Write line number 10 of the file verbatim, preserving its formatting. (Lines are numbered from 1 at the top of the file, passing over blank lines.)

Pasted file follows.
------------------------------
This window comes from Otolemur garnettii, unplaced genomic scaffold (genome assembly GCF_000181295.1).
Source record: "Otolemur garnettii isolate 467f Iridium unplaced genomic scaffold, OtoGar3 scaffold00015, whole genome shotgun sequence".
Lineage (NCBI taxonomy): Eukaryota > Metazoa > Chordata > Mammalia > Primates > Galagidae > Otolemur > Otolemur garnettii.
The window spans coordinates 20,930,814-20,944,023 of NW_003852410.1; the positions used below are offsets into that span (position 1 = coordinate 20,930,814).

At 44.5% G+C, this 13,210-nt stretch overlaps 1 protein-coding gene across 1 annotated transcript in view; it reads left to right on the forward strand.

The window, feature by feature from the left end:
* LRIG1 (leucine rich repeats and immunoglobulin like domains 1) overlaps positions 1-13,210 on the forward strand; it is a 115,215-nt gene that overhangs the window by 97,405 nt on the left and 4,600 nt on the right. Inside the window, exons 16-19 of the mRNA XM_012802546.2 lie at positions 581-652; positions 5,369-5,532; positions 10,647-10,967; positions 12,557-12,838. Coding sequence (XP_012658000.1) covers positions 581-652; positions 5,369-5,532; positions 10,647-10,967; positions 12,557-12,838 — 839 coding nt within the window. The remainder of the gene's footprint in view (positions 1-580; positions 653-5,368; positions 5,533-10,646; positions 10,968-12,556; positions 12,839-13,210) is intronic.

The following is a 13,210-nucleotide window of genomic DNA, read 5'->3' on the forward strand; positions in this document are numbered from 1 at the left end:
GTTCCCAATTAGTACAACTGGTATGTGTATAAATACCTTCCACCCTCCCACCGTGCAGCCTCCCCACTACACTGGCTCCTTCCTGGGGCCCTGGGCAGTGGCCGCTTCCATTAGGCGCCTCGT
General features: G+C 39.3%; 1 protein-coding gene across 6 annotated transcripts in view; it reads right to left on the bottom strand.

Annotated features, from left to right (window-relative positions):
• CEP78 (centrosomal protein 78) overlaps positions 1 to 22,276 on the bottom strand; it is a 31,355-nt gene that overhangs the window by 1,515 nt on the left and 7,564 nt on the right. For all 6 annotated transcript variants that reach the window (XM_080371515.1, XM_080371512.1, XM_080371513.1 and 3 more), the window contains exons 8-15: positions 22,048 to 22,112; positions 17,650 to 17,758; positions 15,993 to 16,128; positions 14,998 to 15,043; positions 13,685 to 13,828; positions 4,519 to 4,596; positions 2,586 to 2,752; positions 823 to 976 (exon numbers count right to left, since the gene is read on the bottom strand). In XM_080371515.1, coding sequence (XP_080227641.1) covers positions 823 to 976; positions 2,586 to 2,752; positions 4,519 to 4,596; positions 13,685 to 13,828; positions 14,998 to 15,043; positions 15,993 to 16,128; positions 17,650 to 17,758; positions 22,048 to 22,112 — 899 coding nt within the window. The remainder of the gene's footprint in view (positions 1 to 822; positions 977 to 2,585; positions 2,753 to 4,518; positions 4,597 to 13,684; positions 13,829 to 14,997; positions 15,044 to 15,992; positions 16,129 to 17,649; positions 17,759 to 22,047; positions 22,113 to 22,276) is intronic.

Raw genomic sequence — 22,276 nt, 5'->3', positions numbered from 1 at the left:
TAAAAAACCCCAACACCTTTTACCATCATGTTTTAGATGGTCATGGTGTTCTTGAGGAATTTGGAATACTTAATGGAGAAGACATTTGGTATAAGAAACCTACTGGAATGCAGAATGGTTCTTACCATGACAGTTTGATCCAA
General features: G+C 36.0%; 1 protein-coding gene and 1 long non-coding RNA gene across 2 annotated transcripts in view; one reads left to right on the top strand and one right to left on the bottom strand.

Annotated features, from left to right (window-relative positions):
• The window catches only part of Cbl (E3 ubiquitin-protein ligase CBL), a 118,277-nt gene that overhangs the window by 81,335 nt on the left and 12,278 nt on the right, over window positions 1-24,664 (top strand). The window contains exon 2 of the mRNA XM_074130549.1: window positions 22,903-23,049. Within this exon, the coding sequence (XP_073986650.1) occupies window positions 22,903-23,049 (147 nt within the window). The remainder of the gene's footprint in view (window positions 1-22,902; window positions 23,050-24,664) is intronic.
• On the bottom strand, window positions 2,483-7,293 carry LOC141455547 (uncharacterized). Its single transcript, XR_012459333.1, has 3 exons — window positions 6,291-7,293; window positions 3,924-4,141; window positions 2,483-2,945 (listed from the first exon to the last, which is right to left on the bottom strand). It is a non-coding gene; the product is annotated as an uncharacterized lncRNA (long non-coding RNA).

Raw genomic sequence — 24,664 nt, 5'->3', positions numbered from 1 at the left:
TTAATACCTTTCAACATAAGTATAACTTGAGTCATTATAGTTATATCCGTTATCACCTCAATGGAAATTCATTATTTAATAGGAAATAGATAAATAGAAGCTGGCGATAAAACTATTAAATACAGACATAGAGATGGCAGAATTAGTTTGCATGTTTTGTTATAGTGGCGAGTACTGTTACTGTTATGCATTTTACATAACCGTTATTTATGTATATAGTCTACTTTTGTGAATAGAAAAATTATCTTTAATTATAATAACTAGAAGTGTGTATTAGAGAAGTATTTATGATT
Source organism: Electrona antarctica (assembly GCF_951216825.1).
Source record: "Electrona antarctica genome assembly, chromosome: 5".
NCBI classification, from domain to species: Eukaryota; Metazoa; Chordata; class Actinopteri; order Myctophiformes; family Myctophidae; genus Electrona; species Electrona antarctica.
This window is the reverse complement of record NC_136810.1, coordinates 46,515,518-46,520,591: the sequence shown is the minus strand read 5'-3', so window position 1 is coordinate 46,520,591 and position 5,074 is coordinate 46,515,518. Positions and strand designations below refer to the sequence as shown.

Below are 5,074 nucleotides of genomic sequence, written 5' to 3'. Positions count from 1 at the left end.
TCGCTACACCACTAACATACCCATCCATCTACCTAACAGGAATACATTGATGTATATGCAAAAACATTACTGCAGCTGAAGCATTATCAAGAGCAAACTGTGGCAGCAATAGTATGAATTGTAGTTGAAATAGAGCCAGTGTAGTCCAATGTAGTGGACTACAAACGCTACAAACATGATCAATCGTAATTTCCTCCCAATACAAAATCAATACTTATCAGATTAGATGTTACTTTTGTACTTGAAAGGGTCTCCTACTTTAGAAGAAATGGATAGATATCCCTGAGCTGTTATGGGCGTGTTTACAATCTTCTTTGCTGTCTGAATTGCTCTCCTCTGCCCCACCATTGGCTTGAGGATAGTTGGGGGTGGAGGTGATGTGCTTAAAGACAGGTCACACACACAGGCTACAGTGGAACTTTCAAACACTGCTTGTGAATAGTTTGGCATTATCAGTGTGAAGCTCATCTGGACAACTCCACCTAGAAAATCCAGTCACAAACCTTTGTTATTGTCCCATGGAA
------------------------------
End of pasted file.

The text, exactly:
General features: G+C 39.3%; 1 protein-coding gene across 6 annotated transcripts in view; it reads right to left on the bottom strand.